[tz] Bulletin C number 57
Brian.Inglis at SystematicSw.ab.ca
Fri Feb 1 19:17:30 UTC 2019
On 2019-02-01 10:59, Paul.Koning at dell.com wrote:
>> On Feb 1, 2019, at 11:22 AM, Brian Inglis wrote:
>> On 2019-02-01 08:10, Martin Burnicki wrote:
>>> Brian Inglis wrote:
>>>> On 2019-01-07 23:39, Paul Eggert wrote:
>>>>> Brian Inglis wrote:
>>>>>> suggests CC-PDM, CC0, ODC-PDDL, OGL, or EUPL may be suitable depending on which
>>>>>> explicit permissions are required and whether obligations should be applied.
>>>>>> Which of these are preferred by the masintainer?
>>>>> The intent of the tzdb (see Internet RFC 6657 section 7) is that it be in the
>>>>> public domain, so CC-PDM sounds like it's the most-appropriate. CC-BY 4.0 places
>>>>> more requirements than what RFC 6657 would allow, so it would be more problematic.
>>>> Publications Office of the European Union Open Data Portal Helpdesk says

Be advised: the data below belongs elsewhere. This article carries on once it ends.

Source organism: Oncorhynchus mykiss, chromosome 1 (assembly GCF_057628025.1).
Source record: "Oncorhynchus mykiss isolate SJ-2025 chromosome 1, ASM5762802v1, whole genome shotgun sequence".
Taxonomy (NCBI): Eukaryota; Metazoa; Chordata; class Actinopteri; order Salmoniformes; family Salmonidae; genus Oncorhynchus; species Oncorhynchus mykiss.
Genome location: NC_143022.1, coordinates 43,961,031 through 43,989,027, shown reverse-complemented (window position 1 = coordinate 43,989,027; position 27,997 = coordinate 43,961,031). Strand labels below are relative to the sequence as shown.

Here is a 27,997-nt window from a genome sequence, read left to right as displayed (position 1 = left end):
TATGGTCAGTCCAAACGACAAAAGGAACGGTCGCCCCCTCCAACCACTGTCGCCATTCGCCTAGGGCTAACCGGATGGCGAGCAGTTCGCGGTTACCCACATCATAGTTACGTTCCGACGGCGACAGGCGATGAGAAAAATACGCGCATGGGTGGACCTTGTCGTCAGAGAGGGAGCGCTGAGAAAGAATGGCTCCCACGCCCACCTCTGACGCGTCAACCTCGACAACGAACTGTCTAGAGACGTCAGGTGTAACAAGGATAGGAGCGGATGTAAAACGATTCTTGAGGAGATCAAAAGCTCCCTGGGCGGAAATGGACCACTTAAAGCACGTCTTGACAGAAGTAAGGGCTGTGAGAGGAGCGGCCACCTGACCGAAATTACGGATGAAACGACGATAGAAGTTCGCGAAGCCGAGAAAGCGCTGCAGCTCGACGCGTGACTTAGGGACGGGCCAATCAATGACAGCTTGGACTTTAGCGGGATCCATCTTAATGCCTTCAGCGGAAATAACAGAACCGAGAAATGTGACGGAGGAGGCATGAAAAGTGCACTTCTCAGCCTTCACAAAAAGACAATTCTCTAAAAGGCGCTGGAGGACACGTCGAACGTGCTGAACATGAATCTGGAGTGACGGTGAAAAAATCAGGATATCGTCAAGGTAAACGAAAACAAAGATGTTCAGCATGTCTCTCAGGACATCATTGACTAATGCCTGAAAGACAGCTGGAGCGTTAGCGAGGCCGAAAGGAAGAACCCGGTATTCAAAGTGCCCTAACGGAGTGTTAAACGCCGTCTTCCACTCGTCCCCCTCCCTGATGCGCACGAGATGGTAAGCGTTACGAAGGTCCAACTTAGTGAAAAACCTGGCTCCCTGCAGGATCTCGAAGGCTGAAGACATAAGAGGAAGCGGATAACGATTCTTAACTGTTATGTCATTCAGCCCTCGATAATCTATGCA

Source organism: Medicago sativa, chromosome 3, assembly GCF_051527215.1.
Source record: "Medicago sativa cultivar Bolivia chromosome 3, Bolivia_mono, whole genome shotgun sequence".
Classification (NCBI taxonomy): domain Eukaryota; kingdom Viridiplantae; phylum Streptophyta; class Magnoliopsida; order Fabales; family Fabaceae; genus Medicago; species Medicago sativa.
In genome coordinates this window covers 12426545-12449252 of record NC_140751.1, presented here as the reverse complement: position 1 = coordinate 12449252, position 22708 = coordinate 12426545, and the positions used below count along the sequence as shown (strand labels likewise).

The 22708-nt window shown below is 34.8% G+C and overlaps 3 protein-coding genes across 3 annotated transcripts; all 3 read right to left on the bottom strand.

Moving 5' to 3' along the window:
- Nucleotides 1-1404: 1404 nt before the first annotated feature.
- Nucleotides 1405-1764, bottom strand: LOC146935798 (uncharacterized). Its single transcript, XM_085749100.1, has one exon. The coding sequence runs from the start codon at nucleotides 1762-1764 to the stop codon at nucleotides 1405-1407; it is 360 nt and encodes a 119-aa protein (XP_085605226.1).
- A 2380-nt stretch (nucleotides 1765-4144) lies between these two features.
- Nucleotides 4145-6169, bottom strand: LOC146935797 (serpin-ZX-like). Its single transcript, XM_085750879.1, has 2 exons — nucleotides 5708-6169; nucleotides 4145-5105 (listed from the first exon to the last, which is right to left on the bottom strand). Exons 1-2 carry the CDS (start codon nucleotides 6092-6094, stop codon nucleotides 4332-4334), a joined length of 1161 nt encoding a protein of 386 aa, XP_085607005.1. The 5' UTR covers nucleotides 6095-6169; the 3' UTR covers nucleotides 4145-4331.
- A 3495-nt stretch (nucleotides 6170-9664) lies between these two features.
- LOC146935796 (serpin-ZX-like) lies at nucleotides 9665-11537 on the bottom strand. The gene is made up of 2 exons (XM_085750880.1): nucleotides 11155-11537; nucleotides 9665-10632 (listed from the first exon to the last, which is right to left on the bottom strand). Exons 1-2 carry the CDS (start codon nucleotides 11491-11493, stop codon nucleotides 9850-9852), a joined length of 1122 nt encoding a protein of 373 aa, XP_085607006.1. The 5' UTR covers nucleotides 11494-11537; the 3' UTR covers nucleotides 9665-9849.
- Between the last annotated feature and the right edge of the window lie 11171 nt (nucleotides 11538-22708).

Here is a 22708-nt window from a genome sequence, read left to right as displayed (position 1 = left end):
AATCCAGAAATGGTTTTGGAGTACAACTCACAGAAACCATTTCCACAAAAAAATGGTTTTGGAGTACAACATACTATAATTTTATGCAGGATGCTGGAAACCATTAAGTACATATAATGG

>>>> "After careful consideration of your request, we are sorry to inform you that
>>>> these datasets are produced by an international specialised body so we are
>>>> unable to publish them in ODP."
>>> When I asked the IERS folks some years ago to make a leap second file in
>>> this format available they agreed to do it, but I bet they just did it
>>> without much thinking about the licensing.
>>> I'd really expect they would do what is required to make sure the file
>>> is in the public domain. The file was created for public usage, and they
>>> wouldn't have to put it on their public server if they had created it
>>> only for their own, internal usage.
>> Probably not top of mind or high on the priority list for government funded
>> atomic-/astro-/geo-physicists, or most others, most places in the world: if
>> anyone publishes stuff for use, you can use it, and that's normal.
> Yes, that is quite logical. But intended for general use has no legal
> connection to copyright status. For example, most open source code is, by
> definition, intended for everyone to use at no charge. But it is covered by
> copyright. The TZ files are rather unusual in that respect because they are
> explicitly released into the public domain (no copyright).
> The question here is about copyright status of the files, not their intended use.
Kind of hard to use them without downloading them as they are intended to be.
Take care. Thanks, Brian Inglis, Calgary, Alberta, Canada
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